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Career enhancer or flat-out company rip off? Arbitrator rules.

The entertainment and media company Lionsgate conceded to an arbitrator that it flooded the YouTube with free videos of top-tier fitness guru Jillian Michaels workout programs to make advertising revenue, but it also insisted that the free views enhanced Michaels' presence and career.

Specifically, the company noted, the fact that many millions of consumers zeroed in on the free Michaels programs helped the fitness icon claim a massive global audience and profit materially from spiked DVD sales engendered by that greater public awareness.

Understandably, Michaels did not see things that way, arguing in a filing for damages and an injunction that Lionsgate was doing nothing other than blatantly ripping her off.

As contended by her legal team, "Lionsgate tried to build a YouTube business, BeFit, on Jillian's back and popularity, but did not care that it did not have the right to do so, or the damage it did to her."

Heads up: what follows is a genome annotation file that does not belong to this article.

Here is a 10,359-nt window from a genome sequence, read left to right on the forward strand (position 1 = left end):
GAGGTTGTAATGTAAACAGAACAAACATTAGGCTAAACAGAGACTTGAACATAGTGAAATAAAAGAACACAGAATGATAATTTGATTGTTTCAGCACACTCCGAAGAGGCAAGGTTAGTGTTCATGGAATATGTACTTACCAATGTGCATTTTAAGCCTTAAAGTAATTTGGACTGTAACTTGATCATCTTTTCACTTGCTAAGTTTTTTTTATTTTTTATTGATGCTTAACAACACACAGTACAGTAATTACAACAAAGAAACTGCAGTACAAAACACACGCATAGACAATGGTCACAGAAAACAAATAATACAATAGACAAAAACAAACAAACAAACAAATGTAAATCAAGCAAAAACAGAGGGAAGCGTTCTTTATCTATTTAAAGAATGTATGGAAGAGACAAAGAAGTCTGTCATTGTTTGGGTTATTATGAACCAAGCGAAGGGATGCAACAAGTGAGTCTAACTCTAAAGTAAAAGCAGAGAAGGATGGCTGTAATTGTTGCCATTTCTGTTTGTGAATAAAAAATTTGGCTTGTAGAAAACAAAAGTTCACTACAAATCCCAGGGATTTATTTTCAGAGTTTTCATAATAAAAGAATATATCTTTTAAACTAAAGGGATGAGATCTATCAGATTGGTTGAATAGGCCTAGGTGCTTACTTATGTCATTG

Which of those two arguments did the arbitrator figuratively buy?

Game and match hands down to Michaels, with evidence submitted in the arbitration that clearly revealed a lopsided and long-term advantage for Lionsgate at the expense of Michaels' career via the company's free video postings. The arbitrator noted that, while Michaels'-related content only comprised about 3% of what appeared on the BeFit channel, it often accounted for as much as half of all consumer hits.

And coupled with that, further evidence indicated that the ratcheted-up DVD sales that Lionsgate stated would result from the free BeFit views never materialized. In fact, stated the arbitrator, "Michaels' DVDs declined and continued to decline."

The arbitrator awarded Michaels $5.7 million for lost profits and related revenues and additionally ordered the removal of all her videos from BeFit.

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